High dependence on fishing means the economy remains extremely vulnerable. The Faroese hope to broaden their economic base by building new fish-processing plants. Petroleum found close to the Faroese area gives hope for deposits in the immediate area, which may lay the basis to sustained economic prosperity. Also important are the annual subsidy from Denmark, which amounts to about 3% of the GDP.
The Faroes have one of the lowest unemployment rates in Europe, but this is not necessarily a sign of a recovering economy, as many young students move to Denmark and other countries once they are finished with high school. This leaves a largely middle-aged and elderly population that may lack the skills and knowledge to take IT positions in business and industry.
After the severe economic troubles of the early 1990s, brought on by a drop in the vital fish catch and poor management of the economy, the Faroe Islands have come back in the last few years, with unemployment down to 5% in mid-1998, and holding below 3% since 2006, one of the lowest rates in Europe.
Since 2000, new information technology and business projects have been fostered in the Faroe Islands to attract new investment. The result from these projects is not yet known but is hoped to bring a better market economy to the Faroe Islands.
In 2014 the Faroe Islands had a trade surplus of 401 million DKK, a figure that rose to 1.43 billion DKK in 2016. As of 2016, the Faroe Islands mainly imported goods from Denmark (2,467 million DKK), Germany (877 million DKK), and Norway (610 DKK). The country's top export destinations were Russia (1,907 million DKK), the United States (898 million DKK), the United Kingdom (851 million DKK), and Denmark (697 million DKK). European Union countries constituted 72.9% of total Faroese imports, while the exports of the Faroes Islands were more equally distributed between European Union (44.4%) and non-European Union coutries (55.6%). The vast majority of Faroese exports, almost 95%, consists of fishery products. Russian countersanctions on food imports from Norway and the European Union, saw the Faroe Islands increase its fresh salmon exports to Russia.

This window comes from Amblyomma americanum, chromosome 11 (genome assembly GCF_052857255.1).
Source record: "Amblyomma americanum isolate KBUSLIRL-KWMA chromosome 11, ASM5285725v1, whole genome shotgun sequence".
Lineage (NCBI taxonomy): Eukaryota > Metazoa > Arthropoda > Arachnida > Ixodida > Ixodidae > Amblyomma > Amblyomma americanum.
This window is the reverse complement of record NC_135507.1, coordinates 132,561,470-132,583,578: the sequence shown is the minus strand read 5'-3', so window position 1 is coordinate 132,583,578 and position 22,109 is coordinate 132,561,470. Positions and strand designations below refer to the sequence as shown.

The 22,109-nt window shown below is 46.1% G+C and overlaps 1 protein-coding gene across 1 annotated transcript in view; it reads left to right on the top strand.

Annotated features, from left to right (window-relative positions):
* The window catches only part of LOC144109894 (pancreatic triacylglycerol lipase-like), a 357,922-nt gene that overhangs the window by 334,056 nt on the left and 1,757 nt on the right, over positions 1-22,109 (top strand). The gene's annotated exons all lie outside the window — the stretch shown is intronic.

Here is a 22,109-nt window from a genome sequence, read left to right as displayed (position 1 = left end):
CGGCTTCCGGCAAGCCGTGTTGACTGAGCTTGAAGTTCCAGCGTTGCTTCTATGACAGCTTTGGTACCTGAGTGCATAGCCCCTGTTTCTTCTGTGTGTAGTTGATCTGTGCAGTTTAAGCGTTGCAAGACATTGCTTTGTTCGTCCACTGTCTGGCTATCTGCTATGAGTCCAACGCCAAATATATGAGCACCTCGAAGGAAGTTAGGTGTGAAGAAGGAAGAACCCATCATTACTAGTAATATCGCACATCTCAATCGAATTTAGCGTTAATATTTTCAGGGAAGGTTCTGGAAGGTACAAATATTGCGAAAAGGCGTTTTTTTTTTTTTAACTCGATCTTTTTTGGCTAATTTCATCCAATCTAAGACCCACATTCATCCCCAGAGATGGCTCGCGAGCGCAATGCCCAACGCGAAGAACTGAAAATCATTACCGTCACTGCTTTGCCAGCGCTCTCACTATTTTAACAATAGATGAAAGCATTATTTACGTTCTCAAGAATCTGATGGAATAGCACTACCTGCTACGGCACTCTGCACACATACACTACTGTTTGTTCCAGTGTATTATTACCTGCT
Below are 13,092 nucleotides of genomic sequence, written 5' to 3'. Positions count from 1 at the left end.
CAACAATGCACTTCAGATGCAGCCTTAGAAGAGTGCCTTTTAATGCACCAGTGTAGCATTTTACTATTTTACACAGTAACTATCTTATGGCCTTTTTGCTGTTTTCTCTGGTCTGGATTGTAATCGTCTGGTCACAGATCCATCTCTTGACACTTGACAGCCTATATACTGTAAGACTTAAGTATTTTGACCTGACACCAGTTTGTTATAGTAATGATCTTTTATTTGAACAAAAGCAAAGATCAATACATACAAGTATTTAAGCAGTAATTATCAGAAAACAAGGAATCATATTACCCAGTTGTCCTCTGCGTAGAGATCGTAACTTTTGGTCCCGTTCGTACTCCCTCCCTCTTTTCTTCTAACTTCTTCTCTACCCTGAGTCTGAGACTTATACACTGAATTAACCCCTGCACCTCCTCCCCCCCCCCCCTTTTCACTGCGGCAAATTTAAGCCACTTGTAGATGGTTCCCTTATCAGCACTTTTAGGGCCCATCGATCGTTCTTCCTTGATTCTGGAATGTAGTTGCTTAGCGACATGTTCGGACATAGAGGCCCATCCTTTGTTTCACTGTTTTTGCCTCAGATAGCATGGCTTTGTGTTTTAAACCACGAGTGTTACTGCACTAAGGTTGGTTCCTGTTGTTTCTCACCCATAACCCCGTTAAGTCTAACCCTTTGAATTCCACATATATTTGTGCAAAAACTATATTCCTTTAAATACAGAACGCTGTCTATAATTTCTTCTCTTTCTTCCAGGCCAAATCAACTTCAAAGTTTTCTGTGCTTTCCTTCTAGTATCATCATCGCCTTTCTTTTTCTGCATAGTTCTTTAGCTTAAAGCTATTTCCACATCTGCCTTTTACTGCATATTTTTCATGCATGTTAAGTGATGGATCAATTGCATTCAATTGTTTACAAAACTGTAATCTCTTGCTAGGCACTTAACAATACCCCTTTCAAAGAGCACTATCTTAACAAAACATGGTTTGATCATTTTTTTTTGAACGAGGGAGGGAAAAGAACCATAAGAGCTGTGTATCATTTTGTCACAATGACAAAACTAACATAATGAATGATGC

|1||Denmark||2,467 DKK||1||Russia||1,907 DKK|
|2||Germany||897 DKK||2||United States||898 DKK|
|3||Norway||610 DKK||3||United Kingdom||851 DKK|
|4||China||371 DKK||4||Denmark||697 DKK|
|5||Sweden||282 DKK||5||China||569 DKK|
|6||Iceland||248 DKK||6||Germany||521 DKK|
|7||Italy||186 DKK||7||Norway||460 DKK|
|8||United Kingdom||169 DKK||8||France||369 DKK|
|9||France||148 DKK||9||Netherlands||284 DKK|
|10||Netherlands||143 DKK||10||Poland||251 DKK|
|–||European Union||4,807 DKK||–||European Union||3,561 DKK|
|–||Non-EU countries||1,785 DKK||–||Non-EU countries||4,461 DKK|
|–||Total||6,592 DKK||–||Total||8,022 DKK|
In 2014 217,547 tonnes of oil products were consumed in the Faroe Islands. Of this 31.58% was consumed by fishing vessels, 14.73% was used by SEV for electricity production, 23.23% was consumed in air, sea or land transport, 9.6 was used in the industry, and the rest was used in public or private buildings.
The islands have 6 hydroelectric plants, 4 diesel plants and several wind power plants with a capacity factor above 40%. In 2014, a 12MW wind farm for DKK 180 million became operational near Torshavn and increased wind capacity from 6.6 to 18.6MW. It decreases oil consumption by 8,000 ton (approximately 4M€) per year. A 2.3MW 700 kWh lithium-ion battery became operational in 2016. Planners also consider converting the existing hydropower to pumped-storage hydroelectricity. Tidal power and Thermal energy storage solutions are also considered. The islands have a goal of 100% green electricity production by 2030.
In 2014 50.8% of the electricity production of SEV in the Faroe Islands came from green energy like hydro and wind, while 49.2% was produced by the thermal power plants, which was 12.4% less than in 2013.
Total annual production: 305.4 GWh (2014) of which the production of thermal, hydropower and wind power was:
The Faroe Islands have no electricity connections to other areas, and thus operate in island condition. Some islands are also not connected to the other islands, and must maintain their own electric system.
Currency: 1 Danish krone (DKr) = 100 ører
Exchange rates: Danish kroner (DKr) per US$1 – 5.560 (2008), 7.336 (January 2000), 6.976 (1999), 6.701 (1998), 6.604 (1997), 5.799 (1996), 5.602 (1995)